Before the 1995 parliamentary elections, dissatisfaction was felt especially among peasants and pensioners who were hard hit by the reforms. A rural alliance won, led by Tiit Vähi, who formed government together with the leftist Center Party. But the coalition broke down and the Center was replaced by the Liberal Reform Party.

A gap grew between an economically successful young generation in Tallinn and poor pensioners in the rural agricultural crisis and unemployment. Russia's ruble collapse in 1998 had severe consequences for Estonia's food exports. In the crisis year 1999, the Center won the election with promises of subsidies to the farmers and tax breaks for low-income earners.

President Meri, however, set aside the skeptical EU leader Savisaar and gave the government assignment to the Confederation of Martial Arts. This formed a coalition with the Reform Party's Siim Kallas and Moderates Toomas Hendrik Ilves. Their goal was to lead Estonia into the EU and NATO.

Membership in the EU and NATO

In the same year, Parliament elected opposition candidate Arnold Rüütel as new president after Meri. In 2002 Mart Laar resigned and was succeeded as head of government by Siim Kallas.

A newly formed Conservative Party, Res Publica, made a strong choice in the 2003 elections, and Juhan Parts leader was able to form government despite the Center becoming the largest again.

The political agreement on Estonian EU membership was broken when the Center decided to push for no to the EU. However, in the 2003 referendum, 67 percent of voters said yes to the EU. A crucial argument was that Estonia needs the EU as protection against Russia. In the spring of 2004, Estonia became a member of both the EU and NATO (see Foreign Policy and Defense).

Adaptation to the EU led to high rural unemployment, while high-tech companies flourished and the country's economy grew. However, many Estonians emigrated for better paid work in other EU countries, mainly Finland.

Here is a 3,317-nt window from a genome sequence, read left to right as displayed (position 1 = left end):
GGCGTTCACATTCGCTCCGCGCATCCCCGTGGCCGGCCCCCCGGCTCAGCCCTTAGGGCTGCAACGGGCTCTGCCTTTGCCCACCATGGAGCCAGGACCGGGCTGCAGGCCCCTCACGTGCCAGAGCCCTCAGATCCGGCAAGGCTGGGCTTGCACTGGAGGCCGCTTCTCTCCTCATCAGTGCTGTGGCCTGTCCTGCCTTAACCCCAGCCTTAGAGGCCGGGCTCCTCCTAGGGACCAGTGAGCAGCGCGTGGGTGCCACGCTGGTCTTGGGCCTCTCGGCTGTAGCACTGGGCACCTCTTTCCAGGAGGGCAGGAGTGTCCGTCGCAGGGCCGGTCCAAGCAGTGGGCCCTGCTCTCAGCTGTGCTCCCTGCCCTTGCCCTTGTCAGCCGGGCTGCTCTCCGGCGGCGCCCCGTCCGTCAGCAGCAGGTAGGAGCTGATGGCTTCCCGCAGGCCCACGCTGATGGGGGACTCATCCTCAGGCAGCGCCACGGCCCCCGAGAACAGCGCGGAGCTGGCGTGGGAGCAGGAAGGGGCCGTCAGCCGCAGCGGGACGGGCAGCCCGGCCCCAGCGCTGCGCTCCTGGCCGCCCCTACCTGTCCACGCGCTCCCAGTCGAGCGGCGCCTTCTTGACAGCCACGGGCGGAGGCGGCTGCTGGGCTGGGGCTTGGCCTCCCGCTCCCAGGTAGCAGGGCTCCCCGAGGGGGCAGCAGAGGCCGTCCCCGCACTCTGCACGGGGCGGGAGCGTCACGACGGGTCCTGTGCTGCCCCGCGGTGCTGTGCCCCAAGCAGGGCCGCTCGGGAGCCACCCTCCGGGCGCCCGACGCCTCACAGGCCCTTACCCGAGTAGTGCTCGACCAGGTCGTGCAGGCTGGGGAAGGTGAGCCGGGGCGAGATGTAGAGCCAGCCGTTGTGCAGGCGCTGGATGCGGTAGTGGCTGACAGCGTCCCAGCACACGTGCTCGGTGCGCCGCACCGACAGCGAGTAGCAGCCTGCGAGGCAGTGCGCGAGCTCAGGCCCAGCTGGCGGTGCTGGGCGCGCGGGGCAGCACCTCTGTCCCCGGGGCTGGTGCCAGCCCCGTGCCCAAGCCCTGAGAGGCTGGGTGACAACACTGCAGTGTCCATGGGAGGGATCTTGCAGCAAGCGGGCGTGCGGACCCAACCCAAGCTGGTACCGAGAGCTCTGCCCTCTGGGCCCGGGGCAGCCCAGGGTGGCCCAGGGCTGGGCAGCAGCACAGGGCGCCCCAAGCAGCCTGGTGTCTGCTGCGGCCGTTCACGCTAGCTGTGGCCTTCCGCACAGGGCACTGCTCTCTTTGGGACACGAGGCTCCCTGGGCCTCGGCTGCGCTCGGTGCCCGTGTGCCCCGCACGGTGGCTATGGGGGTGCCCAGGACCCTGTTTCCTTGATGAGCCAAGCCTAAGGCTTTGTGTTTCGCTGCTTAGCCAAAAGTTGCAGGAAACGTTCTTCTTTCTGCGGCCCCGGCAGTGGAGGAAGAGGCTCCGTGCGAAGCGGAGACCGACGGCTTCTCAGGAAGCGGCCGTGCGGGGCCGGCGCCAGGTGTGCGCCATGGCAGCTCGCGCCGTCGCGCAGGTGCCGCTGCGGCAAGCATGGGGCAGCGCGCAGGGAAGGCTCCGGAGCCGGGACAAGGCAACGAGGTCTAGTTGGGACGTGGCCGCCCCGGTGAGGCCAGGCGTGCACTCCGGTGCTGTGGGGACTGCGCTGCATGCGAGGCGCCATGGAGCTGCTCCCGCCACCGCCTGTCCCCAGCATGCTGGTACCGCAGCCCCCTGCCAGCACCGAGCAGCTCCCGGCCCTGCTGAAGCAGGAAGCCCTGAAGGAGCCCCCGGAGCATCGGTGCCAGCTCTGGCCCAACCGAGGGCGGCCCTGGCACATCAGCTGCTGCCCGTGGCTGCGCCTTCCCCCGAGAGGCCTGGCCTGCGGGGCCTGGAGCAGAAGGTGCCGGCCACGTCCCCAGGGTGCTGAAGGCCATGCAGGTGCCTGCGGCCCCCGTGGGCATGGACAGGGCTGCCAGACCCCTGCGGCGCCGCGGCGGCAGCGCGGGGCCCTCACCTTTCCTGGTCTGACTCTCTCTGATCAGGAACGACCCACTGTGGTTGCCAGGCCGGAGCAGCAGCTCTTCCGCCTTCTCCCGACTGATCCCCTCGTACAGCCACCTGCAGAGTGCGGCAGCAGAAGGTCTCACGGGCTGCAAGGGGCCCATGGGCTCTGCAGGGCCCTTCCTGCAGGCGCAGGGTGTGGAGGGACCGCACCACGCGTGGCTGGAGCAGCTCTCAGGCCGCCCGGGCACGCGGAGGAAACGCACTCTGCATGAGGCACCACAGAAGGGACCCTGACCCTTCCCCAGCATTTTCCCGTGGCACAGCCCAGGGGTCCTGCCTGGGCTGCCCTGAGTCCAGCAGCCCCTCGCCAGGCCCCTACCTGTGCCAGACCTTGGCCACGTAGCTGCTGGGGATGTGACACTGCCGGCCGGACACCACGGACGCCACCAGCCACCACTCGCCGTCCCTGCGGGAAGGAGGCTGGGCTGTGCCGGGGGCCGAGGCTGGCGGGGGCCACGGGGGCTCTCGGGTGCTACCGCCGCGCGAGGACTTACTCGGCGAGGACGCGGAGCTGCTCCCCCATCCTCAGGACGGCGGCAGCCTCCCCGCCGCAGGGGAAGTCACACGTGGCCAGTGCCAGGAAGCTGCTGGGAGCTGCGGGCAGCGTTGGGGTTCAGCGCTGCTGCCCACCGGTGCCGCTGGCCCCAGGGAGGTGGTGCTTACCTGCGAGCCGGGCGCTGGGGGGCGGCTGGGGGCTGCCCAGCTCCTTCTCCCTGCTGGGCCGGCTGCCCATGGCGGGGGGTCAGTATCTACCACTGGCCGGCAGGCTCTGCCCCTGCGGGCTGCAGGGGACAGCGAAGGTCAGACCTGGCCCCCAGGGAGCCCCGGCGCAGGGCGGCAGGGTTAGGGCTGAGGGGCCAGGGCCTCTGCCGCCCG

Juhan Part's unstable government fell in 2005. The reform party's new leader Andrus Ansip took over and received a reduced flat tax in coalition with the Center and the Rural People's Union. In 2006, Toomas Hendrik Ilves was elected new president by an electoral college, after Parliament failed in three rounds to elect a president.

Claws and looting

In 2007, Estonia had the EU's second highest economic growth and the second lowest unemployment rate. In the election campaign the same year, the parties offered each other tax cuts and increased public salaries. One battle issue was Prime Minister Ansip's proposal to move a 60-year war memorial from the inner city of Tallinn. The so-called bronze soldier recalled the Soviet victory against the German Nazi army, but was seen by the Estonians as a symbol of Soviet occupation.

In the election, the Reform Party emerged strongly among young ester and became the largest party. The Center Party, which was against the relocation of the Bronze Soldier, was supported by Russian-speaking voters and older ester and became second largest. The new right-wing alliance of the Confederation of Finland and the Res Publica (IRL) ended up in third place.

Ansip became the first prime minister since the country's independence, which could reign after an election, now in a coalition between the Reform Party, the IRL and the Social Democrats. The Anip government decided to move the bronze soldier and a number of soldier graves to a war cemetery outside the center of Tallinn. The rioting raged among thousands of ethnic Russians and looting was carried out in the capital. One man was killed, over 100 injured and more than 1,000 temporarily arrested.

Relations with Russia deteriorated. Estonia accused Moscow of revolt. An unofficial Russian boycott followed the transit traffic on Estonia's railways. Russian hackers carried out what was called history's first IT war, when Estonian media, banks and the government ministry got their websites excluded.

The financial crisis is affecting Estonia